This is a two-part Op-Ed series on breast cancer screening. Read Daniel Kopans, MD’s counterpoint here.
It is my opinion that regular high quality mammographic screening does decrease risk of death for women aged 40 and above and given the current state of the science, it should be advocated. While I advocate mammographic screening, I do worry that Americans think mammography is more effective than it is.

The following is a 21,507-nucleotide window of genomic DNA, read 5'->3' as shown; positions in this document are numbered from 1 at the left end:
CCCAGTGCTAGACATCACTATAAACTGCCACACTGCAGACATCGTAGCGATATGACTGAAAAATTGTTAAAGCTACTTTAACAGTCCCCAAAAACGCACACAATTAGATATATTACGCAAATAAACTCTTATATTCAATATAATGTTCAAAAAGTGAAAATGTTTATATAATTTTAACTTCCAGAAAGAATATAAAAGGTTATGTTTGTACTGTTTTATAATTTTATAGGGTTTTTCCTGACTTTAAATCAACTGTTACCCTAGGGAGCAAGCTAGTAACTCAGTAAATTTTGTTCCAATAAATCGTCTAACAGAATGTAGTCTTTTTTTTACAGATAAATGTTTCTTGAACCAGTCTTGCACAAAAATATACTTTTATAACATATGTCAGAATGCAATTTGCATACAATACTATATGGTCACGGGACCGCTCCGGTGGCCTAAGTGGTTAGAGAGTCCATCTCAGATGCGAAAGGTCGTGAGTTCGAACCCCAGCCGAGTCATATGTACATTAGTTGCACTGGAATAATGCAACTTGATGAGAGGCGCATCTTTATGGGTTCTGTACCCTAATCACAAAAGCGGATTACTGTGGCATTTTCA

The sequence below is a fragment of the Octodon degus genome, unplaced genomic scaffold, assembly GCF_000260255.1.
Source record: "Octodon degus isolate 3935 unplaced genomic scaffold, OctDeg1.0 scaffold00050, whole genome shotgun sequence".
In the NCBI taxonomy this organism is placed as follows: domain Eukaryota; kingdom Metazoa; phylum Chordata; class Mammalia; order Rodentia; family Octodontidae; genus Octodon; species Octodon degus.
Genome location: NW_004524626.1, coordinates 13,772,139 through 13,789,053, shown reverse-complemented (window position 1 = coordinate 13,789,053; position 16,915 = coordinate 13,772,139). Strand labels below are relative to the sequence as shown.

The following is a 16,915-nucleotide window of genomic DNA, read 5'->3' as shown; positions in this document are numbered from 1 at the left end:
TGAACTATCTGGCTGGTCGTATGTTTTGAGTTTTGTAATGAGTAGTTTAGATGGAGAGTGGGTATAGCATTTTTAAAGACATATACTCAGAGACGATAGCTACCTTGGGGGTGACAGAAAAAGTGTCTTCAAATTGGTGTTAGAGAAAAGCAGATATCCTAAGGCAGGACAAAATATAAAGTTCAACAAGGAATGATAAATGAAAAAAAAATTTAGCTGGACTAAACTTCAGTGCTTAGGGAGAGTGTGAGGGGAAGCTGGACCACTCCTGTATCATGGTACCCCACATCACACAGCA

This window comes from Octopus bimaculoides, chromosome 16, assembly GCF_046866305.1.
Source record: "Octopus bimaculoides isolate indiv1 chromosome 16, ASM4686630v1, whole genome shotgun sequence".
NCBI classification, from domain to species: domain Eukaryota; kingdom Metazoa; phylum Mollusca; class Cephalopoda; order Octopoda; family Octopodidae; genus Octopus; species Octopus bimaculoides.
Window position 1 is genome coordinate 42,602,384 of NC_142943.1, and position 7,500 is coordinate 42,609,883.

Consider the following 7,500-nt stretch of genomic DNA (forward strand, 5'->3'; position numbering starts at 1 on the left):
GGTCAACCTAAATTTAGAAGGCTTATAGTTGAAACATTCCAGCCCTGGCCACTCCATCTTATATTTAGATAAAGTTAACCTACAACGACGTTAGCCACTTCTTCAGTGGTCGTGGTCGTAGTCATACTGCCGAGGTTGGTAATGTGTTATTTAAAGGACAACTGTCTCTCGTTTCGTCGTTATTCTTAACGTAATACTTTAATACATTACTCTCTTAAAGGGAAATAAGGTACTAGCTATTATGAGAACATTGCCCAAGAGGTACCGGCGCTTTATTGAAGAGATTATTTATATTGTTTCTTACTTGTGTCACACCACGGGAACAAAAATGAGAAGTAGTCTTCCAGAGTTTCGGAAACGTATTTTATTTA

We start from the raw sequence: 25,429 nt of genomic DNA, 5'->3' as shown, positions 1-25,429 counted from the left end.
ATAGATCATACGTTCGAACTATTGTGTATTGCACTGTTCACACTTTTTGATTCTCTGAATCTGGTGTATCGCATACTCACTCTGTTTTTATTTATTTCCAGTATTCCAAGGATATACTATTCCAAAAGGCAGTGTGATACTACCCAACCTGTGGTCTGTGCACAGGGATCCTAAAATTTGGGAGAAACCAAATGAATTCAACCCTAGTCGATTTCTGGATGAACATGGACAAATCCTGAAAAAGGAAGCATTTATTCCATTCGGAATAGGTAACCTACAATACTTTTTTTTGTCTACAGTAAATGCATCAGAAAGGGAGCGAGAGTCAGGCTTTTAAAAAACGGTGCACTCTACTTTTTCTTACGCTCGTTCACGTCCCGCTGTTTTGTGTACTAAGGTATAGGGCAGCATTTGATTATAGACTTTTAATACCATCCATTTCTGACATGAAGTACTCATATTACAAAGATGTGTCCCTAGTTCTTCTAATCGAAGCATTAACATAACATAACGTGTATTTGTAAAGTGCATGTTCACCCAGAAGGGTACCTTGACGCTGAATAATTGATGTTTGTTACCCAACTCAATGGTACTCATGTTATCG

The U.S. has experienced a 35 percent decrease in breast cancer mortality in the past 25 years. This means a woman today has a 35 percent lower risk of dying of breast cancer compared to a woman of the same age in 1988. The decline is due in order of impact, to improvements in treatment, awareness of the disease and women finding a mass while showering or getting dressed and seeking medical help, and mammographic screening.